A stream of particles, which NASA says appears to be liquid and possibly coolant, sprays out of the Soyuz spacecraft on the International Space Station, forcing a delay of a routine planned spacewalk by two Russian cosmonauts Dec. 14, 2022. (NASA TV)
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MOSCOW — Russia’s space agency Roscosmos announced new contingency plans on Saturday for the three crew of a damaged capsule docked to the International Space Station, saying the U.S. member of the trio would return to Earth in a separate SpaceX vessel if they needed to evacuate in the next few weeks.
The Soyuz MS-22 capsule, which serves as a lifeboat for the crew, sprang a coolant leak last month after it was struck by a micrometeoroid — a small particle of space rock — which made a tiny puncture and caused the temperature inside to rise.
Roscosmos and NASA said this week that a new spacecraft, Soyuz MS-23, would be launched next month to bring back cosmonauts Sergey Prokopyev and Dmitry Petelin and U.S. astronaut Frank Rubio. But it will not dock with the ISS until Feb. 22.
Given there could be an earlier emergency, Rubio’s seat was being moved from the MS-22 to a SpaceX Crew Dragon spacecraft, also docked to the ISS, Roscosmos said on Saturday.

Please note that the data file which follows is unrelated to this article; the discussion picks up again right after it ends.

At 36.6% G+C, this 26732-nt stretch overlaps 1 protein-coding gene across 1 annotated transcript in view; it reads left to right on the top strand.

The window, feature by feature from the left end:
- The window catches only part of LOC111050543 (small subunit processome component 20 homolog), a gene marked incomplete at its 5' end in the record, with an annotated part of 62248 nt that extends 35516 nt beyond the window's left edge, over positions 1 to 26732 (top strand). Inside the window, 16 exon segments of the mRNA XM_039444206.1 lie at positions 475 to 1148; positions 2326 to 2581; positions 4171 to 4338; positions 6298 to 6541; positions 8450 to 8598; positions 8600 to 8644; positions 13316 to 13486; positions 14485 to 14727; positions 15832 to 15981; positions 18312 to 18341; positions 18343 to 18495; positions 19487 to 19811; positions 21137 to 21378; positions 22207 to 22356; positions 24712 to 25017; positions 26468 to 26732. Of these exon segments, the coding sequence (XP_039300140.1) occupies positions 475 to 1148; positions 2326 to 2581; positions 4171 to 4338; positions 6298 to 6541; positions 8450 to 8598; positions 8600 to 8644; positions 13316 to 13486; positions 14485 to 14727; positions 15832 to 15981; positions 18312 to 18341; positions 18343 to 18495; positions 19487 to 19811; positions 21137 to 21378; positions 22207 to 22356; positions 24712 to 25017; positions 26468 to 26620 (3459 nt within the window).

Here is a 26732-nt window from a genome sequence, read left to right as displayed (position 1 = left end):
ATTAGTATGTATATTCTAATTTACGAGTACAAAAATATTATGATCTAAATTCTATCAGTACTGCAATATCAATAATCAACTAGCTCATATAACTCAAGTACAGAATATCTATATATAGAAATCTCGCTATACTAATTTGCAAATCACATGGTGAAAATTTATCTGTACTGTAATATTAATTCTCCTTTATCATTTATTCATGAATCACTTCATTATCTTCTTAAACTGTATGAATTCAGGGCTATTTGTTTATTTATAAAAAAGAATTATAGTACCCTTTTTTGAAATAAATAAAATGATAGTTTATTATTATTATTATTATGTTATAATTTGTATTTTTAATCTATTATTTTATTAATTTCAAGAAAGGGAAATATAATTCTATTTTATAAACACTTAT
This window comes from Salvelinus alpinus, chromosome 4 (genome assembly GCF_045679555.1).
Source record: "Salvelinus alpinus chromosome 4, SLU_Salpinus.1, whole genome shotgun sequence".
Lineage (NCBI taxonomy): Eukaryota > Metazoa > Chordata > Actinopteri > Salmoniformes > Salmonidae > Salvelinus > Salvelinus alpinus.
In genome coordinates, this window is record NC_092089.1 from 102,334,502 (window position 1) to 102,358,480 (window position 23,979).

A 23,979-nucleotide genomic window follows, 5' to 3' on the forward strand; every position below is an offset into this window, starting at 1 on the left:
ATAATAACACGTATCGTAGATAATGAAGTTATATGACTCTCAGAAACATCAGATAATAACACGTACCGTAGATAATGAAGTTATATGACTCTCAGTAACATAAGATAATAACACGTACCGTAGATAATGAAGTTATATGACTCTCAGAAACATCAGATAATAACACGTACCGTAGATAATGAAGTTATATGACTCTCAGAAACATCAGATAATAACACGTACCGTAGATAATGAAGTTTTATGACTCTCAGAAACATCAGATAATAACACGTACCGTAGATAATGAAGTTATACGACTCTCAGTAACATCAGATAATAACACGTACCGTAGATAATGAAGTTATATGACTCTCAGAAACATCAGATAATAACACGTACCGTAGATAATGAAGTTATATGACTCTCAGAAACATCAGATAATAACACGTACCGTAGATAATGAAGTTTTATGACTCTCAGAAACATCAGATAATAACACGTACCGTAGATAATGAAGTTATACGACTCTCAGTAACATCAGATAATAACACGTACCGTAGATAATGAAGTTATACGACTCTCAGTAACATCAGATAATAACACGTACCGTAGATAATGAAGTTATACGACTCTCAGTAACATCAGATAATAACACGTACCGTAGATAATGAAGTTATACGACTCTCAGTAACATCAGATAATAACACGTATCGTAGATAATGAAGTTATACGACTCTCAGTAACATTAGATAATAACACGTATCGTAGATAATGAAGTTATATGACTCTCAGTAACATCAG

“If an emergency evacuation is necessary, Francisco Rubio will return to Earth on it (the Crew Dragon), and the Roscosmos cosmonauts (will return) on the Soyuz MS-22, it said.
“The descent of two cosmonauts instead of three will be safer, as it will help reduce the temperature and humidity in the Soyuz MS-22.”
The mission was due to end in March, but the plan now is to extend it by several months and bring the three men home on the MS-23. The latter had been due to take up three new crew in March, but instead will be launched empty next month to dock with the ISS.
Four other crew members are currently on the orbital station — two more from NASA, a third Russian and a Japanese astronaut, who all arrived in October on the SpaceX Crew Dragon capsule.
Relations between Russia and the United States have been poisoned by Moscow’s invasion of Ukraine but the two countries continue to work closely together on the ISS, an orbital laboratory abut 250 miles above the Earth that has been continuously occupied for two decades.
Russia has said, however, it plans to quit the ageing project after 2024 and launch its own station.